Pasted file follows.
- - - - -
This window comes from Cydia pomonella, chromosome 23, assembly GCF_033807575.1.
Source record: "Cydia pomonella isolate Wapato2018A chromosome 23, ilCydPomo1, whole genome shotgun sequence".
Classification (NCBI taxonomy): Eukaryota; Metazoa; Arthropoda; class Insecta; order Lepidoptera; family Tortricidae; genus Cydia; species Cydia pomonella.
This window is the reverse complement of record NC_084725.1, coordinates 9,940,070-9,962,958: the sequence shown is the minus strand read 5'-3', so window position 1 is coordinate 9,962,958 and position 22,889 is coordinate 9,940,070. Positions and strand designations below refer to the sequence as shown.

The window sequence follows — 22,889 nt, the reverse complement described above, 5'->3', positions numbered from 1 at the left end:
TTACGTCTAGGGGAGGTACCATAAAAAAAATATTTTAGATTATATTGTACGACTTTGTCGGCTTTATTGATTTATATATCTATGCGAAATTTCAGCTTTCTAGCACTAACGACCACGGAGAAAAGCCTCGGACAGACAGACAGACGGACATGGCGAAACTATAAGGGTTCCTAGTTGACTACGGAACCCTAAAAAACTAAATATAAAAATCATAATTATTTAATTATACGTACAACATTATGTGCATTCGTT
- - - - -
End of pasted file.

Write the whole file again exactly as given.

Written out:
This window comes from Cydia pomonella, chromosome 23, assembly GCF_033807575.1.
Source record: "Cydia pomonella isolate Wapato2018A chromosome 23, ilCydPomo1, whole genome shotgun sequence".
Classification (NCBI taxonomy): Eukaryota; Metazoa; Arthropoda; class Insecta; order Lepidoptera; family Tortricidae; genus Cydia; species Cydia pomonella.
This window is the reverse complement of record NC_084725.1, coordinates 9,940,070-9,962,958: the sequence shown is the minus strand read 5'-3', so window position 1 is coordinate 9,962,958 and position 22,889 is coordinate 9,940,070. Positions and strand designations below refer to the sequence as shown.

The window sequence follows — 22,889 nt, the reverse complement described above, 5'->3', positions numbered from 1 at the left end:
TTACGTCTAGGGGAGGTACCATAAAAAAAATATTTTAGATTATATTGTACGACTTTGTCGGCTTTATTGATTTATATATCTATGCGAAATTTCAGCTTTCTAGCACTAACGACCACGGAGAAAAGCCTCGGACAGACAGACAGACGGACATGGCGAAACTATAAGGGTTCCTAGTTGACTACGGAACCCTAAAAAACTAAATATAAAAATCATAATTATTTAATTATACGTACAACATTATGTGCATTCGTT